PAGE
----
Welcome to one of the finest stops on The Broad Way. Your webmaster is Jerry Britton.
I am a member of the Pennsylvania Railroad Technical and Historical Society (PRRT&HS), as well as its Northern Central, New England, and Middle Division chapters; the National Model Railroad Association (NMRA), as well as its Mid-Eastern Region (NMRA-MER) and Susquehanna Division.
I currently serve on the Modeling Committee of the PRRT&HS, which works with manufacturers to produce accurate Pennsy models. I am the president of the Northern Central Chapter of the PRRT&HS. I frequently assist other chapters in their hosting of the Society's annual meetings, including the web sites and model railroad open houses.
For many years I operated a web-based model railroad shop under the name Merchandise Service. Though successful, I closed the business so I would finally have some time for modeling!
History of Keystone Crossings
My first exposure to the World Wide Web was in 1992. At the time, there were no graphical web browsers. Browsing was solely text based and I used a program called Lynx to get around. I started learning HTML programming and was responsible for the initial web presence of Elizabethtown College, my employer at the time.
Graphical browsers came along shortly thereafter, and by 1996 I had the itch to build something bigger. Rather than writing meaningless code, strictly for the sake of doing so, I wanted a "real" subject that I could build on. I chose the Pennsylvania Railroad, never expecting that it would take on a life of its own.
The initial Keystone Crossing site lived on America Online and consisted of about a dozen pages. Bruce Smith, Rob Schoenberg, and I seemed to have the only Pennsy sites out there at the time.
In 1995, the company I worked for wanted to establish their own web presence. As their systems administrator, I had to learn a lot, real fast, about setting up Internet servers and services. Having registered their domain name, I pondered establishing my own domain name. Concurrently, I had become involved in several mailing list communities. I thought it would be really cool to establish a Pennsy mailing list, but there was no way to do that through America Online.
With a bit of experience under my belt, I decided to operate my own internet presence out of my home. I set up dns, web, mail, and list servers on Macintosh equipment in 1996. I established the s0vpd.hosts.cx domain and moved Keystone Crossings to it. I also established the first internet mailing list dedicated to the Pennsylvania Railroad... PRR-talk. Believe it or not, this was all done over a 56K modem connection! Leased lines or ISDN were cost prohibitive and DSL wasn't available.
During the late 1990s, I had the desire to develop online databases. I acquired Web Server 4D, a web server that served data as well. The site was ported and took advantage of Web Server 4D's "server side includes" capability.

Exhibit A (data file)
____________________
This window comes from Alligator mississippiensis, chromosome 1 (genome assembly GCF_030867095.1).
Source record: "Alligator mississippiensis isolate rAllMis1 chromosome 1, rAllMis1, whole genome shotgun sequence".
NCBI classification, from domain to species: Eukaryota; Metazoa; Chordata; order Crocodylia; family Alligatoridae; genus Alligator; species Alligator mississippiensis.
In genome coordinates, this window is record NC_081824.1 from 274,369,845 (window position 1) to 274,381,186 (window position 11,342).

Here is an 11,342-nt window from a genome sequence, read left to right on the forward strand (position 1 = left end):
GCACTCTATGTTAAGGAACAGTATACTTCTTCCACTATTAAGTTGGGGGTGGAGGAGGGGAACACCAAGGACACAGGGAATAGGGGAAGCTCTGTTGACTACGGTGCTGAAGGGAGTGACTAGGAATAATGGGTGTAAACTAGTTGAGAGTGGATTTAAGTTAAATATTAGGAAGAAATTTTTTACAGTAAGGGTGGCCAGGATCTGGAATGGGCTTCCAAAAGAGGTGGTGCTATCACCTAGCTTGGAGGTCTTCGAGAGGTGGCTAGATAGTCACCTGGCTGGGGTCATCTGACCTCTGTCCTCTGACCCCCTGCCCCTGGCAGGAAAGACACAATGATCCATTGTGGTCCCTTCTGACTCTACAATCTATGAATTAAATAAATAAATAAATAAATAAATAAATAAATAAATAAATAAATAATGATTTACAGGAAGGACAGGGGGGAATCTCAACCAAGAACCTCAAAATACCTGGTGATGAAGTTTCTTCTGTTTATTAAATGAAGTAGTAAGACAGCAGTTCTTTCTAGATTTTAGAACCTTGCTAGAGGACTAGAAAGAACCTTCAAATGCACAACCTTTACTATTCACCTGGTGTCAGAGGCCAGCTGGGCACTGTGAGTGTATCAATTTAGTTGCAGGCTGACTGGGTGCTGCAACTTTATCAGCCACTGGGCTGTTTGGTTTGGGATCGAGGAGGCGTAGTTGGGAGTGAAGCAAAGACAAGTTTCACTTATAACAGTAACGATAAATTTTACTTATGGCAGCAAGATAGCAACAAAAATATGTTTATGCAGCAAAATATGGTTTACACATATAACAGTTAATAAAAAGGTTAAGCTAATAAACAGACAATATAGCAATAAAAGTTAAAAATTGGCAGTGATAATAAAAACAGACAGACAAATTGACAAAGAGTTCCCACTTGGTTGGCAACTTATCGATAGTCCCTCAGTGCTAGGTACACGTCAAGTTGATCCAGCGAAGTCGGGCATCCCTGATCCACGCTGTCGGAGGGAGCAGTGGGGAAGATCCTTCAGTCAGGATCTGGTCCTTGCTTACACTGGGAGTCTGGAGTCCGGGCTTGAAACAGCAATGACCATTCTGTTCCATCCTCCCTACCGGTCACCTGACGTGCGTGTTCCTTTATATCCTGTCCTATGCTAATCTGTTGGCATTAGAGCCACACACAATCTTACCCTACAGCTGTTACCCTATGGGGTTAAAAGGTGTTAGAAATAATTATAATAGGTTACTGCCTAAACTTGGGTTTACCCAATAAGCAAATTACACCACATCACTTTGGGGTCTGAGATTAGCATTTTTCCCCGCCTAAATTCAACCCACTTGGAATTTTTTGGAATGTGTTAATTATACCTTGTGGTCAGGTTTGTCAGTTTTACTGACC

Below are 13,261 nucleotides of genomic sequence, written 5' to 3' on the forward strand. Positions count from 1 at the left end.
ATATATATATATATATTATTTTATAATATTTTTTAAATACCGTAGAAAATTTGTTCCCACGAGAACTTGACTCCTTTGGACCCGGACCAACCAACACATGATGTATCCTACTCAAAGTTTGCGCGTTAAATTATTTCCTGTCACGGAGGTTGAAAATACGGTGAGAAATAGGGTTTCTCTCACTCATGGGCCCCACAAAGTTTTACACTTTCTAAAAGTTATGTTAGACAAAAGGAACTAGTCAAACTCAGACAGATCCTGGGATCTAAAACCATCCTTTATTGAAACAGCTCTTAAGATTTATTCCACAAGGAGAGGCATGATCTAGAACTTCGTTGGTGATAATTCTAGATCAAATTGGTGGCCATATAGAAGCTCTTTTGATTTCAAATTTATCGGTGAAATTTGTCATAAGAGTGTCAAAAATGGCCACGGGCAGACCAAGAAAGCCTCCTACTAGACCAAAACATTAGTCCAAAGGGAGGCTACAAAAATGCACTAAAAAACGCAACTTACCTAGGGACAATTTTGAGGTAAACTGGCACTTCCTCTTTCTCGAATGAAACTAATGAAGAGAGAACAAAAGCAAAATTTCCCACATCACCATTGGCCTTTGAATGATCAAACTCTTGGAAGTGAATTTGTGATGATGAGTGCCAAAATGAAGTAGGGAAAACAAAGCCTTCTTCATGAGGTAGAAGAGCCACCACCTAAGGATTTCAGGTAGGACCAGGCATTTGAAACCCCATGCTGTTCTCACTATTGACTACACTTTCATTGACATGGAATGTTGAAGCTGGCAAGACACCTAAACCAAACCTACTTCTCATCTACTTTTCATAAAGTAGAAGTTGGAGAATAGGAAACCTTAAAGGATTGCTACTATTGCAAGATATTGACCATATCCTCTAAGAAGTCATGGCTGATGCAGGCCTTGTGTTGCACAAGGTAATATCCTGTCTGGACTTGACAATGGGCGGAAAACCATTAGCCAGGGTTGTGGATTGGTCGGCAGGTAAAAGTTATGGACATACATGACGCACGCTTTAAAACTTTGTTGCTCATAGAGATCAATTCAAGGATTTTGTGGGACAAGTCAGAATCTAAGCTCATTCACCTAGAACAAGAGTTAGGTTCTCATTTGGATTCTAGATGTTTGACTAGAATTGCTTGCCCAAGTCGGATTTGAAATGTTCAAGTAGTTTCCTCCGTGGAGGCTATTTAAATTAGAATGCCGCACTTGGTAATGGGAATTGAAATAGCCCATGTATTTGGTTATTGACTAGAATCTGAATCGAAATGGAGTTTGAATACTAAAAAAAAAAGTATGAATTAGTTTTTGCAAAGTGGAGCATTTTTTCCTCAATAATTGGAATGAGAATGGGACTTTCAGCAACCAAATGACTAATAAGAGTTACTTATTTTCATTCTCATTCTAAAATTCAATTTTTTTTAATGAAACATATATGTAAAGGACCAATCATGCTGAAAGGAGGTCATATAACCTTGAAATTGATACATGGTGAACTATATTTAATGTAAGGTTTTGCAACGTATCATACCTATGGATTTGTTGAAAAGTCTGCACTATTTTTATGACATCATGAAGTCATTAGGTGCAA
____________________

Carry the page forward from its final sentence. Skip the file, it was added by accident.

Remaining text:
Just as the modem connection was becoming crippling, DSL finally came to the area. I migrated the connection and the site really took off, serving hundreds of thousands of pages a year, to users all over the world.
Circa 2004, I refreshed the server hardware with new Macintosh servers running Mac OS X Server. The publisher of Web Server 4D had gone out of business. Though it continued to perform, it was a legacy product. I ported the site to run on Mac OS X Server's Apache and MySQL servers and learned to use the PHP language. The combination was known as MAMP hosting (Macintosh-Apache-MySQL-PHP).
Even though everything was working well, the cost and efficiency of PaaS (Platform as a Service) hosting had become too attractive to pass up. I moved the site to GoDaddy under LAMP (Linux-Apache-MySQL-PHP) hosting. I only need to write the code and configure the services that I want. GoDaddy took all of the hardware and network support off of my hands. And I am saving a ton of money!
The only downside was that GoDaddy could not support a migration of the mailing list. Given that there were now over a dozen PRR-related mailing lists, I reluctantly killed PRR-talk, pointing participants to the PRR-FAX and PRR-Modeling lists operated by the PRRT&HS.
Since the move to GoDaddy, I have dabbled in a few other applications, such as WordPress, but since moved the site into a content management system (CMS). A CMS enables me to make site-wide changes very effectively and easily. I'd been putting off this inevitable step for years, but it was the right move. The site was transitioned to the Joomla CMS and went live December 1, 2012.
In December 2014, the Joomla 2.5 platform -- which was near "end of support" -- was migrated to the Joomla 3.3 platform. This was a very involved process and required four attempts for success.
In June 2017 I migrated all of my sites from GoDaddy to SiteGround. "SlowDaddy" had become excrutiatingly slow; SiteGround uses solid state drives (SSD) which allows databases to scream!